Sunday, December 13, 2015

NFL Teams as types of runners

Since football season is in full swing, I thought it would be fun to compare NFL teams, and their qualities, to types of runners you may come across. It's my first attempt at humor, so give me a break, please. 

New York Giants - Old guy who's faster than everyone.

Philadelphia Eagles - Looks like a hardcore runner; twists ankle on a curb every year. 

Dallas Cowboys- Leads a group of aerobics and stretching before the race; doesn't run.

Seattle Seahawks - Wears a perfectly coordinated outfit of a neon green tank top and cropped running tights. Can’t stop twitching with nervous energy.

San Francisco 49ers - Barefoot runner.

St. Louis Rams - Despite the race being in St. Louis, they show up in Los Angeles without telling anyone.  

Green Bay Packers - Wears a really sweet pair of old school Nikes and is fast and smooth.

New Orleans Saints - The life of the race. They have a three-deep fan section with a band and full bar. 

Cleveland Browns - Misses the race because they were out partying.

New York Jets - New York Giants younger brother. Less old and less fast. 

New England Patriots - Wins the race, a feel good story, but later a video shows he blatantly cut off part of the course and is disqualified. Then the runner complains to the race director, and they are given the title back. Sound familiar?

Miami Dolphins - Bullies other runners and gets themselves into the elite corral. Then throughout the race, they are a pushy, tailgating runner. 

Buffalo Bills - Always in the lead for the final stretch but misses the finish line (wide right). 

Washington Redskins - Guy in a Trump t shirt.

Sunday, December 6, 2015

In(to) the buff

It’s the holiday season, and you know what that means. Every running publication seems to have some kind of list of gifts a runner needs. These are filled with mostly things runners don’t need, many of which are expensive. Some brief background on me is that I have a decent amount of running gear, acquired in a variety of ways, that sits in a basket in my room and never gets used. I have a few shirts, shorts and sweatshirts that I wear regularly, and it is tough to make that starting line up. If I find a product I like, I develop a strong allegiance to it. Despite attempts to switch things up, I’ve been wearing the same shoe model for at least five years.

The one item that I am intrigued by is a Buff. A buff is basically a tubular piece of fabric that can be worn any number of ways. I am attracted to them because, as happened this morning, I went running with a winter hat on, and after a few miles, it became too hot for the hat. My choices were to wear a hat that made me uncomfortably hot, or carry it. The buff could have helped here, because it can do all these things:

I can wear a buff year round, and it even provides some UV protection, which I need on the dome. If anyone reading this has any experience with the buff, please comment with your thoughts and any insight you may have.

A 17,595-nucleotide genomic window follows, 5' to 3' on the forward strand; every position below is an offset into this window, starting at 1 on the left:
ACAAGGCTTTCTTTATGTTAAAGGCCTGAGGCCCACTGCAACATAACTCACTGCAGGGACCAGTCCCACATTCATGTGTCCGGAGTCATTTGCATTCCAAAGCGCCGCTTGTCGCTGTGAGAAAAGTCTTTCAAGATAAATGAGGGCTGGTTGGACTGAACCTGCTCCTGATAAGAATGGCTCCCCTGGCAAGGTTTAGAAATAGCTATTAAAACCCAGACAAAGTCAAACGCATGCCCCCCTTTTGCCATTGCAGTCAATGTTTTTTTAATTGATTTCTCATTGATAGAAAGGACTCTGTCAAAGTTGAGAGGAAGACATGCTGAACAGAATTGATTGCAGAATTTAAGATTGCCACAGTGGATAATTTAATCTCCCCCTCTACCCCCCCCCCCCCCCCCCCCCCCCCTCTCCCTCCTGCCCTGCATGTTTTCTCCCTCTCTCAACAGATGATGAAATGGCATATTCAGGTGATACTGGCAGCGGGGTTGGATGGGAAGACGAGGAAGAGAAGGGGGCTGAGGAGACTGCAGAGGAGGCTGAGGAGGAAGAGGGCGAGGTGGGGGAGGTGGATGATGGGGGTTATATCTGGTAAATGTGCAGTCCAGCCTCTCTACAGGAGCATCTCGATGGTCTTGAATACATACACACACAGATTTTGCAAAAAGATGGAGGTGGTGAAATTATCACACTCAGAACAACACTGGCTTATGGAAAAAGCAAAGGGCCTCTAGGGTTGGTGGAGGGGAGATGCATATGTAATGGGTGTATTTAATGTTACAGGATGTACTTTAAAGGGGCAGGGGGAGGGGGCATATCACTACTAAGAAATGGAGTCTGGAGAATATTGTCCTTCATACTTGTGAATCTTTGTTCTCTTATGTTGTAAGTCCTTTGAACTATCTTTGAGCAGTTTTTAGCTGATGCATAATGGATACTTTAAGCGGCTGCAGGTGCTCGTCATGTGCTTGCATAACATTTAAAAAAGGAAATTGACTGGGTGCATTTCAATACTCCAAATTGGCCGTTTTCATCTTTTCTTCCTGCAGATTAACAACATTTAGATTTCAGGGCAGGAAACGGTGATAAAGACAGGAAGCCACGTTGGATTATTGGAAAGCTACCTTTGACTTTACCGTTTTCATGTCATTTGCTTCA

Thursday, December 3, 2015

Look to my left and I see the Hollywood sign

Running in Griffith Park

Party in the USA was on a loop through my mind as I ran up to the Griffith Observatory in Los Angeles over the Thanksgiving Break. This is my favorite run in the world. My sister and her family live about a mile from Griffith Park, so the run began on relatively flat city streets. I played a game of counting the priuses that I saw parked on these streets. Not surprisingly, the count was much higher than what we see on the east coast. 

The view from the base of the east trail.
Every morning that we were in LA, we woke up early and ran over to Griffith Park. There are two trails that go to the top, both about the same length and difficulty. At the trailhead, there is a wonderful little coffee shop/wagon that provided caffeine after each of these runs. I could go on about how good the coffee and pastries were, but just trust me - they were awesome. The west (left) trail presented a couple challenging switchbacks early on, but then flattens out briefly before meeting up with the east trail for the final climb to the observatory. The east (right) trail challenges a runner with non-stop elevation. Both surfaces are packed dirt, easy on the legs but not the dusty kind that gets kicked up into your lungs. 

View of LA from the observatory

The views from both trails (especially the west) were fantastic. Looking out, was the skyline of downtown LA, followed by the ocean out in the distance. Looking west, the Hollywood sign was right there. The elevation did not let up, providing a solid challenge for legs and lungs. There was even a water fountain at the top. Every time I visit LA, I will take advantage of this great run. There is nothing quite like it around here.
View of the mountains from the observatory